Yeah definitely. So, to go back to earlier conversation (before we were rolling tape), you didn’t go back and rewrite Star Wars. You haven’t gone back and added things and all this, you just kinda cleaned it all up and got it how you wanted it.

All right. So on the re-release, there is the Whack and Blight EP is added .
Right, yeah. So when we went to CD back in ‘91 or whenever that thing came out, we threw Whack and Blight on there because at that time we figured no one was gonna want to buy those things cuz its not available on record, so whose gonna buy it. And and we can get more minutes on a CD than we could on a record, so we just throw something else on there. So, Mel convinced us on putting Whack and Blight on there and I was happy to do it.

Cuz it was probably, at that time, it was already out in print. Then I was thinking, "What else could I put on here that people might care about," and I thought about the 7" mix of "Busy" I had laying around I didn’t end up putting that on the odds and ends compilation that came out a couple of years ago. So I thought, I would just put that in there. It could be looked at as cash grab because I know there are some people who think like, you add another thing and it makes you feel like you gotta buy it and people get bummed. But we were always one of those bands that just trying…our thing was just, more is more.

People may or may not buy the re-release at all. Sure there are fanatics out there. But I hope just the one song isn’t gonna make somebody go out and buy it. I hope they have other reasons.
Yeah really. Let’s face it. If they want to get that, that they could probably download it in about half a second.

I’m sure, there’s somewhere where could find it if you really need it to.
Yeah, for sure. But, I also put in, in terms of the our work, I kinda restored the cover and the back cover to what it was. Then, I also threw in the booklet. I also threw a bunch of photographs from the time of recording and practicing for that record. You know, they were just candid Polaroids that we were taking and just kind a goofing around with them in the studio. So, I threw in a lot of that stuff in there too for a little bonus. Some embarrassing shots of us back in the day.

I was gonna say that there is a 24 page booklet in it so…
Yeah and I put all art from the Whack and Blight EP, it had like an eight page insert in it too. So, I just took those Xerox pages, they were the originals anyway and then I just kinda reprinted all that, the way that came out originally too. So, whatever. I just want to make it complete. Make it cool.

Well, between the additions to some of the CD releases of your album and Etc., is there recorded stuff that you guys have, that’s kind of legitimate stuff or recorded stuff that you haven’t put out yet?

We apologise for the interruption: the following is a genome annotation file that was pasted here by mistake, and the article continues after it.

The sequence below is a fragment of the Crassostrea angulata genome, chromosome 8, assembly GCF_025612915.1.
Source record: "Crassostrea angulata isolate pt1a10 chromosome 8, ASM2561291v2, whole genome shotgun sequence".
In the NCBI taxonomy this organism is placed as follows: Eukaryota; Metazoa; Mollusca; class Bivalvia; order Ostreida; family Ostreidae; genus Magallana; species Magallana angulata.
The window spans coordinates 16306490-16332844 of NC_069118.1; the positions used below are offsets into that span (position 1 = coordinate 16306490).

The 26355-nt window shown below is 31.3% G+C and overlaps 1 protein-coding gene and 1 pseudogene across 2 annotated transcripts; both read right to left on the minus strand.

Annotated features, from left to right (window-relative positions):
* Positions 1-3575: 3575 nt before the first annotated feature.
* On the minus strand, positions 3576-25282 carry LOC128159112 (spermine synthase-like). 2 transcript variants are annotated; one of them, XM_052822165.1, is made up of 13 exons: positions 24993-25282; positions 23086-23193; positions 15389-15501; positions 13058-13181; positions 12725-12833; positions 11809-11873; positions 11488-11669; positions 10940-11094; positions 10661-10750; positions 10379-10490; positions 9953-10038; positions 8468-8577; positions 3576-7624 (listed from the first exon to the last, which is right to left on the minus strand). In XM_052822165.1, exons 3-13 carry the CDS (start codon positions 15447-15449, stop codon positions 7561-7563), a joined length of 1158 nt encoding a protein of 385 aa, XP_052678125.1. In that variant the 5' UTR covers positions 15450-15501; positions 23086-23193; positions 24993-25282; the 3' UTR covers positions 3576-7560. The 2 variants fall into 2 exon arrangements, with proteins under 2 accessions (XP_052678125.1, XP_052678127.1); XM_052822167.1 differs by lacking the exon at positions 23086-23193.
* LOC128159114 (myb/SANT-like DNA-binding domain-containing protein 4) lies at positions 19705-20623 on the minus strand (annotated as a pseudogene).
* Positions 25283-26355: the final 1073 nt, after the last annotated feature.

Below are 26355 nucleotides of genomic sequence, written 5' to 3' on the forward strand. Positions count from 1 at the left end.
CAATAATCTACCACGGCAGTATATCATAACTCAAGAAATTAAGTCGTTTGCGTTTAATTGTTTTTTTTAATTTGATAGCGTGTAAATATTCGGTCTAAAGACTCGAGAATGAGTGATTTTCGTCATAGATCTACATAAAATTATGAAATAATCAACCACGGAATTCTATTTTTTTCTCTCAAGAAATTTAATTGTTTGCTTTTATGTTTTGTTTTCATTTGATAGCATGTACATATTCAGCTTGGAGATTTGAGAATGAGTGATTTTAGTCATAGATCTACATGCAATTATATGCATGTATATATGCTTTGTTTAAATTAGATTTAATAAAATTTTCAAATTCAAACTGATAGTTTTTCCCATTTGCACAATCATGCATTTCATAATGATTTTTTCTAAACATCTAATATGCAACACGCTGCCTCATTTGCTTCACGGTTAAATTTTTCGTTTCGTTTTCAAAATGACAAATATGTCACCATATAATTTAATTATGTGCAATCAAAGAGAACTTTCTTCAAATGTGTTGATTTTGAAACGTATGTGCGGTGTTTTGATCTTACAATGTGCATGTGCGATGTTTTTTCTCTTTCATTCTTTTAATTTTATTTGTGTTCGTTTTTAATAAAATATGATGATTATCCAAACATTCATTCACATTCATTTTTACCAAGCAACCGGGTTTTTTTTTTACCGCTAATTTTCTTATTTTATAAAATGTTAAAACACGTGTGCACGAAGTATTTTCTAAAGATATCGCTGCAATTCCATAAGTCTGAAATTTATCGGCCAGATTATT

Yeah, I mean there’s things that I have that I didn’t put out on Etc. that are stuff from our demo and stuff. But people kinda hold on to that stuff and then kinda of digitized it themselves and kinda put it out. So, I think it’s kinda all out there and available. So, am not sitting on a whole bunch of studio out takes. I got a couple of things. No, you know what, I am lying to you, I am totally lying to you. I do have stuff. I have stuff from Bivouac and I have stuff from 24 Hour Revenge Therapy that you haven’t heard.

Any plans on that? Well, I am assuming not, since you forgot about it but…
Yeah, I know. That’s gonna come out. Those are the next ones to be re-mastered and you know re-shooting the art work for that stuff and those would be extras. The vinyl would all come out just like it did before and then you’ll get a free download, free digital download with all the extras.

With all the additional stuff?
Yeah, its not like terribly… you know stuff that we were like, "Oh, we don’t need to put this on the record," but, we have like different takes of things, a couple of different mixes of things. We have like an Albini version of "Box Car." I mean "Box Car" is one of those songs like, anyone who knows our band has heard that song, like ad nauseum and they are planning to hear another version of it but it’s kind of a cool recording. It’s a little bit slower. It has a weird guitar sound on it cuz Blake’s playing through like an old… stereo. It’s like a… It’s like a talk box like for a, for a message machine. Like a telephone message machine.

Its like before they made those little mini-marshals, that you could get at a guitar center. You could take one of those like it was like a little thing that you used to plug into your telephone. It runs on a 9 volt battery. But it had an eighth-inch jack, so you if you had an eighth-inch jack to a quarter-inch you could plug your guitar right into it. They have this incredible distortion sound.

Yeah I would imagine the sound. . . very unusual.
Yeah it was cool. I do have a couple more and it’ll come out on this next two [releases].

I want to ask since you mentioned the vinyl. So on this one, for Unfun, you guys are doing the first 2,000 on color?
Yeah, they came out in color. I think they’re almost all gone.

Is it weird for you to say the first two thousand knowing that it will clearly outsell that?